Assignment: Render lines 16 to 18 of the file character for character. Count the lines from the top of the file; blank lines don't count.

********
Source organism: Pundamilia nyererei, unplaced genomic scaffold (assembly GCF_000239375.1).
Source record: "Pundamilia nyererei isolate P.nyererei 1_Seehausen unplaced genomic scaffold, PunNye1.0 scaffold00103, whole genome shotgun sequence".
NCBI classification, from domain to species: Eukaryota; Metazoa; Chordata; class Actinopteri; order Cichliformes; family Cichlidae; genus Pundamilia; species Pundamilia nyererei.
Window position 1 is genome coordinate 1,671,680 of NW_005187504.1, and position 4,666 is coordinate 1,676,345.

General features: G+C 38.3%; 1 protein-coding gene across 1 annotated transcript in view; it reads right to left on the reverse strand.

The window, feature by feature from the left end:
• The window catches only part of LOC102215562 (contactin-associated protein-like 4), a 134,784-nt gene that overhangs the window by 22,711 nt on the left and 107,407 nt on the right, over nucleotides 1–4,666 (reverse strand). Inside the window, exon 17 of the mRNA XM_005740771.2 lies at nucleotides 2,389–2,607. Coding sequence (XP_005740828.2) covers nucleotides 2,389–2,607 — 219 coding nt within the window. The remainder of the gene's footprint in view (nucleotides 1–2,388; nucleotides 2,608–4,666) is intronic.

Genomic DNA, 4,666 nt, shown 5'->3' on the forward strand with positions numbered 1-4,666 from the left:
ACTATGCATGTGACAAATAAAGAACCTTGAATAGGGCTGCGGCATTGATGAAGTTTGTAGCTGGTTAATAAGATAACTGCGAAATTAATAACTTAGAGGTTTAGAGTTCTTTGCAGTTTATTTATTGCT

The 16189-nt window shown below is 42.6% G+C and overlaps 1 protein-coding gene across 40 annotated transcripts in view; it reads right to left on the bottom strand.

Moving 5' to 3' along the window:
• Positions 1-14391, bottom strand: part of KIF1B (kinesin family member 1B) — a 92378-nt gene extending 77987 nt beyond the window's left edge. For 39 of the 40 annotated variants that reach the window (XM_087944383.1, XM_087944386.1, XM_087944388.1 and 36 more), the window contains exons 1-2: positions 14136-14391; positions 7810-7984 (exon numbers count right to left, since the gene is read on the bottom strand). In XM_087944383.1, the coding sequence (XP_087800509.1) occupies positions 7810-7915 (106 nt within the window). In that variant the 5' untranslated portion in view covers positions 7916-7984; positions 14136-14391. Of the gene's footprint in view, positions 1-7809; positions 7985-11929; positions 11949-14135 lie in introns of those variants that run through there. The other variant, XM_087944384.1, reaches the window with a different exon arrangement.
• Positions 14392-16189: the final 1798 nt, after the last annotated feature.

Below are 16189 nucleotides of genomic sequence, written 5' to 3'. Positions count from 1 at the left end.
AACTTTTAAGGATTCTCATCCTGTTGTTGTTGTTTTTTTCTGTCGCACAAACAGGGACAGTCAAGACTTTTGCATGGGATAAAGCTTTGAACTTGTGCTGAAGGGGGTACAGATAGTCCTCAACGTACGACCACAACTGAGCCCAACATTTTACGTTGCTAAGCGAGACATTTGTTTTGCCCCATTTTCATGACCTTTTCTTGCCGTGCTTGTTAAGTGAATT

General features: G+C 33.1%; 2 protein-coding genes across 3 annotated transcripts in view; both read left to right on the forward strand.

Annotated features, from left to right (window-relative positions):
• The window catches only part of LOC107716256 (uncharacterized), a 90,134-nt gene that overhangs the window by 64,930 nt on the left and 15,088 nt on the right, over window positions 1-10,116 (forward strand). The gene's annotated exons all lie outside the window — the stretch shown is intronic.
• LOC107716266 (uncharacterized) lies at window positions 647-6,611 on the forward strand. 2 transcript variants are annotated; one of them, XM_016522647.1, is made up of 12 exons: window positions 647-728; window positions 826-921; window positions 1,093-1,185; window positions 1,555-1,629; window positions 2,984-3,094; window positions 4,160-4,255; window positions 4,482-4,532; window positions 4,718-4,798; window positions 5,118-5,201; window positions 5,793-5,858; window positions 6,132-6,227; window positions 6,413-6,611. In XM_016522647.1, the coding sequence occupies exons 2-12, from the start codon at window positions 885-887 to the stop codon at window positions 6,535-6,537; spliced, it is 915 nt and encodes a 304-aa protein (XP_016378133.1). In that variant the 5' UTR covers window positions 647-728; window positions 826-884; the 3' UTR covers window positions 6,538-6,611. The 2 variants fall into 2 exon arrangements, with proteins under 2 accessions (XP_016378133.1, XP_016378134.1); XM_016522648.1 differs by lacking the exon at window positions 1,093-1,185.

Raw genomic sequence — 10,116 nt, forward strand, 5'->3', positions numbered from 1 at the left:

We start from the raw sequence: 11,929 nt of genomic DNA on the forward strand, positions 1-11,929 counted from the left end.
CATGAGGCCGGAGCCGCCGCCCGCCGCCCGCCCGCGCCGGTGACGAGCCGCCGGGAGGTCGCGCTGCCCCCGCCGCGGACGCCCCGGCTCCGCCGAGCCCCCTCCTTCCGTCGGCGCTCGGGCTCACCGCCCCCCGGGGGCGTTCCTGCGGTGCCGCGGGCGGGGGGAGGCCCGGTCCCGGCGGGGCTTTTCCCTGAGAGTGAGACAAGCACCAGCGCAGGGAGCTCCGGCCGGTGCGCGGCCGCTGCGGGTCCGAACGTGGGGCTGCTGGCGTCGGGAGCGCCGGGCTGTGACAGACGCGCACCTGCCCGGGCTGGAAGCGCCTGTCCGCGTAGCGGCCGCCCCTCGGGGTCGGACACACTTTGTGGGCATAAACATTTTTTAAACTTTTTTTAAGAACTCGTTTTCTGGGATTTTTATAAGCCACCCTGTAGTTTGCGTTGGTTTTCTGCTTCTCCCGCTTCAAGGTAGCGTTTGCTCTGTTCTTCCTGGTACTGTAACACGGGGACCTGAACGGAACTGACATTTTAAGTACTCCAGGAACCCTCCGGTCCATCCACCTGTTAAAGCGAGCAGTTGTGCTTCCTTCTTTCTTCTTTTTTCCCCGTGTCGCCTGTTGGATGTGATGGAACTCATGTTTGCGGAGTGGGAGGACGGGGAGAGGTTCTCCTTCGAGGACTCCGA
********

General features: G+C 33.1%; 2 protein-coding genes across 3 annotated transcripts in view; both read left to right on the forward strand.

Annotated features, from left to right (window-relative positions):
• The window catches only part of LOC107716256 (uncharacterized), a 90,134-nt gene that overhangs the window by 64,930 nt on the left and 15,088 nt on the right, over window positions 1-10,116 (forward strand). The gene's annotated exons all lie outside the window — the stretch shown is intronic.